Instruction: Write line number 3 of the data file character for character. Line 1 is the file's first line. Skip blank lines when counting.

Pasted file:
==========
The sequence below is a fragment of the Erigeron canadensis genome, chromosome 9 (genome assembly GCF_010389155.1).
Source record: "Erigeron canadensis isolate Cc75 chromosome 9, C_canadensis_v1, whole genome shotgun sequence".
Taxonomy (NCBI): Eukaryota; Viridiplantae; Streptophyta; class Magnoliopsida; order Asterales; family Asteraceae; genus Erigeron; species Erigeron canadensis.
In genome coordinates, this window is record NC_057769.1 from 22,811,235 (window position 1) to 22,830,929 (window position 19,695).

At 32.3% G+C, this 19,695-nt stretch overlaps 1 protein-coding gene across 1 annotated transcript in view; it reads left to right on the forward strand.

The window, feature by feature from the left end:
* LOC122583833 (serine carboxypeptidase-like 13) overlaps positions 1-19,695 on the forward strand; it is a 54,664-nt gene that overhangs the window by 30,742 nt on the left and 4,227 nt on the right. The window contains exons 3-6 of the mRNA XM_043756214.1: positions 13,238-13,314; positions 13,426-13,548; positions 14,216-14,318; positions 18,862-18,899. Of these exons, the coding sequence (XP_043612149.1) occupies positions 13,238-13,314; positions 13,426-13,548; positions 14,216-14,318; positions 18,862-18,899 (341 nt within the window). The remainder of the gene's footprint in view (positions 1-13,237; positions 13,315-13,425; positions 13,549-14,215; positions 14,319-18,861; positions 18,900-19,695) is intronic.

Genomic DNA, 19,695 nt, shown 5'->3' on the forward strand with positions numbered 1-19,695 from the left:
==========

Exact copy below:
Taxonomy (NCBI): Eukaryota; Viridiplantae; Streptophyta; class Magnoliopsida; order Asterales; family Asteraceae; genus Erigeron; species Erigeron canadensis.